Immediately, Alli began freaking out via text at that info tirade. “2,000???” she texted. I told her the truth. It was gonna feel AWESOME when it was over, she’d get a rush, she’d be filled and over flowing with adrenaline and she’d be on cloud nine. She just had to get up there and cross that stage first. And I KNEW she could do it. (What I didn’t say was what she already knew, that it was gonna stink waiting until her school was called, and since it was alphabetical, “Towles New Tech” was gonna be a while down the line.)

I know there was no way for my mom or dad to virtually hold my  hand when I wished they could, back when I was a kid. I know it had to be hard for them to have to simply let go. I can honestly say, letting my kids go, grow up, to do hard things and to go be amazing is far easier when they can check in with me a bit here and there when the going gets tough. Yeah, it’s easier on me and them both.

For that little bit of time, when we were a bazillion rows away, she and I were only a few fingertip pushes away from each other. A few goofy faces sent from me to her and she was laughing in spite of herself. As much as growing up techno kids is scary, it also has its perks. Sometimes I don’t hate it at all.

And I have to say, “way to go Alli — you make me busting-my-buttons proud, girl!”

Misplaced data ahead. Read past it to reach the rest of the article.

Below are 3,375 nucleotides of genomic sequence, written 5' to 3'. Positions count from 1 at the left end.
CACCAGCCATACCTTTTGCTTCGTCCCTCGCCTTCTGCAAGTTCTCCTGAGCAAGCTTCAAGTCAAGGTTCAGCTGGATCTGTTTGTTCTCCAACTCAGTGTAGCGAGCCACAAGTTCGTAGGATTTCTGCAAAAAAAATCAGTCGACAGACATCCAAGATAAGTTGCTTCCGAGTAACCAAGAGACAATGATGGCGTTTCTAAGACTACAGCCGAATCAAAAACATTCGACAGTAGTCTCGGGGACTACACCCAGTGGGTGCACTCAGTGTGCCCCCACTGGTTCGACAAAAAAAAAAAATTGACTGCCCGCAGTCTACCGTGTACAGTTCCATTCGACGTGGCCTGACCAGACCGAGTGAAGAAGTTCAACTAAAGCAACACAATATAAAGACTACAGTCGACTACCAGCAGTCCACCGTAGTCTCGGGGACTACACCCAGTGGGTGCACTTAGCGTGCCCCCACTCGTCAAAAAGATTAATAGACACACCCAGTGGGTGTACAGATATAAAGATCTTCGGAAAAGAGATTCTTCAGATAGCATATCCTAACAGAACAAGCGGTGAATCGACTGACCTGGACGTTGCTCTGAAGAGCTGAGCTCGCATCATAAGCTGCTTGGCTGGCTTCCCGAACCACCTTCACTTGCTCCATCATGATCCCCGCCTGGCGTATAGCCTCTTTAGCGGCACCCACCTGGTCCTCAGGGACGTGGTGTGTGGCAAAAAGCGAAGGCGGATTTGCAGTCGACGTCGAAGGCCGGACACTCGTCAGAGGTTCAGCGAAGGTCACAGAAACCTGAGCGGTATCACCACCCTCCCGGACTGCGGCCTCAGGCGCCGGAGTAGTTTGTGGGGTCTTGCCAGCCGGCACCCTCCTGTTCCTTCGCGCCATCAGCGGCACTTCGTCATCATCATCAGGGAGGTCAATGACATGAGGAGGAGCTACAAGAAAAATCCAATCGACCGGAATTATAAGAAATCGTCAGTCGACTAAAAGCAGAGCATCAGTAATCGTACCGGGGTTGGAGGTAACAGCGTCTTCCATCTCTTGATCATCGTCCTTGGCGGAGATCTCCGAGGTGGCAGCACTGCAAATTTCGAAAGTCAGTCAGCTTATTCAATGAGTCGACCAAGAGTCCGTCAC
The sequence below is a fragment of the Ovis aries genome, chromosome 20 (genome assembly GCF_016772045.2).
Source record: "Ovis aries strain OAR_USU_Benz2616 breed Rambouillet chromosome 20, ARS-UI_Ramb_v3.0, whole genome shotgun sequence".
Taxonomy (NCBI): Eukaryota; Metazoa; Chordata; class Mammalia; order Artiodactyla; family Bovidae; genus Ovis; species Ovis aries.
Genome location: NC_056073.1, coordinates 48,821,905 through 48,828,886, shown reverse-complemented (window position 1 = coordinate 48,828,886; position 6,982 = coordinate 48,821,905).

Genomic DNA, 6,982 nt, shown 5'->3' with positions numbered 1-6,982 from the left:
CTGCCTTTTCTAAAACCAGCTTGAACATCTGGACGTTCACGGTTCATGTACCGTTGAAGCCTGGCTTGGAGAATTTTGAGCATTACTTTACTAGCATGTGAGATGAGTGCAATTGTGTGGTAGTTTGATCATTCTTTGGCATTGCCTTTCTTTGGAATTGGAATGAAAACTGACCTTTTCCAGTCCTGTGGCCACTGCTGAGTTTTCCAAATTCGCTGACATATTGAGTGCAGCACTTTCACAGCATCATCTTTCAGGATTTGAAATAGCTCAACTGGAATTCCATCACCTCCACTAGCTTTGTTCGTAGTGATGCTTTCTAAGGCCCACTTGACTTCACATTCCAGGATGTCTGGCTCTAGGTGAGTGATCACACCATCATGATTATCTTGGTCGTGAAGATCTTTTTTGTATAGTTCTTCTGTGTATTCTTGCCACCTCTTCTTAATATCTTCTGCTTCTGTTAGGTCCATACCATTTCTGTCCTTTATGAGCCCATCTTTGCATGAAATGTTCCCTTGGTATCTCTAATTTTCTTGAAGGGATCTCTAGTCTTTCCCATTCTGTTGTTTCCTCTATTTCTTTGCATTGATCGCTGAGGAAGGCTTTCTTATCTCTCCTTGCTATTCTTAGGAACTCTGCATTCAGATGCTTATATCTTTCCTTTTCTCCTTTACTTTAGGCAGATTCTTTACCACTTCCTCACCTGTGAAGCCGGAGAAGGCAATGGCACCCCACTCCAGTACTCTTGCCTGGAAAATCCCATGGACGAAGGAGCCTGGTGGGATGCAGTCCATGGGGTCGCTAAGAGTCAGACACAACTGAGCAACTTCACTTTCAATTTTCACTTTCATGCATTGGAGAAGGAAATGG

This post is reposted from my parenting blog over at Will Settle for Chocolate 

I’m still kick-ass (if you don’t look close)


photo 9

Me… The kick-ass version from years back

When I stay far away from a mirror, I can pretend that I am a bad ass. Oh stop it. Mom’s CAN be bad ass too, ya know. Think of the quietly aware Angelina Jolie as Laura Croft, ‘Tomb Raider’ mode, only with this mom, sporting somewhat untamed red curls, decked out in an old tank-style Tee, ripped jeans, and an old pair of black combat boots, my favorite uniform of choice.  Well that, or maybe swap in a pair of red converse. photo 13 Yeah, I know, way less kick ass, but I adore these beat up old red kicks, so bear with me here. I can kick the world’s ass in any pair of footwear I choose, trust me.

Lately, however, I have been sporting far less of my kick-ass self and far more of my withdrawn and pathetic sister-self.  I really loathe this in ways I can’t even begin to put into words.